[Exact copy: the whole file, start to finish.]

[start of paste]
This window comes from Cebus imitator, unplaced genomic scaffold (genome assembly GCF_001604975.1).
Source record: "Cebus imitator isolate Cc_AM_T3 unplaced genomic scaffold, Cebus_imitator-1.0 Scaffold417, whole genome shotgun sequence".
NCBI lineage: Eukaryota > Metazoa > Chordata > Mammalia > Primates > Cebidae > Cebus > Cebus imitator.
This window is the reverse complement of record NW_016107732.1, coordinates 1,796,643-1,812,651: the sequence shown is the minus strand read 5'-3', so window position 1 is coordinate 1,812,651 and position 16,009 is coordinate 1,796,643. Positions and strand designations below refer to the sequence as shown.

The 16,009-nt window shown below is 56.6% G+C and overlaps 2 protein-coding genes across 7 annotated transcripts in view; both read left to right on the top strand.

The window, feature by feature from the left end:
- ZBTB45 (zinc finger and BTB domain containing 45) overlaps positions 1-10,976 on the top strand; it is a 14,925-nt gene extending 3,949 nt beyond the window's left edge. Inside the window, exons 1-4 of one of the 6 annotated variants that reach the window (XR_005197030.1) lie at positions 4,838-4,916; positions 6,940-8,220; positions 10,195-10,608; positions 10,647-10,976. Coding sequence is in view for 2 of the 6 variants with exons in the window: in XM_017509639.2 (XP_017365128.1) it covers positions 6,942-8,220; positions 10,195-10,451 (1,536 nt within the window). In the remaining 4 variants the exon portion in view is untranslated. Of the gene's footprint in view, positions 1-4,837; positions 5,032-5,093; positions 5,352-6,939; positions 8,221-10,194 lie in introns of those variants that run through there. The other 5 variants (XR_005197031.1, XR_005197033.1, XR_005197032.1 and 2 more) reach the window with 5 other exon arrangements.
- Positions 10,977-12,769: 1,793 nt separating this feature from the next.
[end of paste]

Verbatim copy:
This window comes from Cebus imitator, unplaced genomic scaffold (genome assembly GCF_001604975.1).
Source record: "Cebus imitator isolate Cc_AM_T3 unplaced genomic scaffold, Cebus_imitator-1.0 Scaffold417, whole genome shotgun sequence".
NCBI lineage: Eukaryota > Metazoa > Chordata > Mammalia > Primates > Cebidae > Cebus > Cebus imitator.
This window is the reverse complement of record NW_016107732.1, coordinates 1,796,643-1,812,651: the sequence shown is the minus strand read 5'-3', so window position 1 is coordinate 1,812,651 and position 16,009 is coordinate 1,796,643. Positions and strand designations below refer to the sequence as shown.

The 16,009-nt window shown below is 56.6% G+C and overlaps 2 protein-coding genes across 7 annotated transcripts in view; both read left to right on the top strand.

The window, feature by feature from the left end:
- ZBTB45 (zinc finger and BTB domain containing 45) overlaps positions 1-10,976 on the top strand; it is a 14,925-nt gene extending 3,949 nt beyond the window's left edge. Inside the window, exons 1-4 of one of the 6 annotated variants that reach the window (XR_005197030.1) lie at positions 4,838-4,916; positions 6,940-8,220; positions 10,195-10,608; positions 10,647-10,976. Coding sequence is in view for 2 of the 6 variants with exons in the window: in XM_017509639.2 (XP_017365128.1) it covers positions 6,942-8,220; positions 10,195-10,451 (1,536 nt within the window). In the remaining 4 variants the exon portion in view is untranslated. Of the gene's footprint in view, positions 1-4,837; positions 5,032-5,093; positions 5,352-6,939; positions 8,221-10,194 lie in introns of those variants that run through there. The other 5 variants (XR_005197031.1, XR_005197033.1, XR_005197032.1 and 2 more) reach the window with 5 other exon arrangements.
- Positions 10,977-12,769: 1,793 nt separating this feature from the next.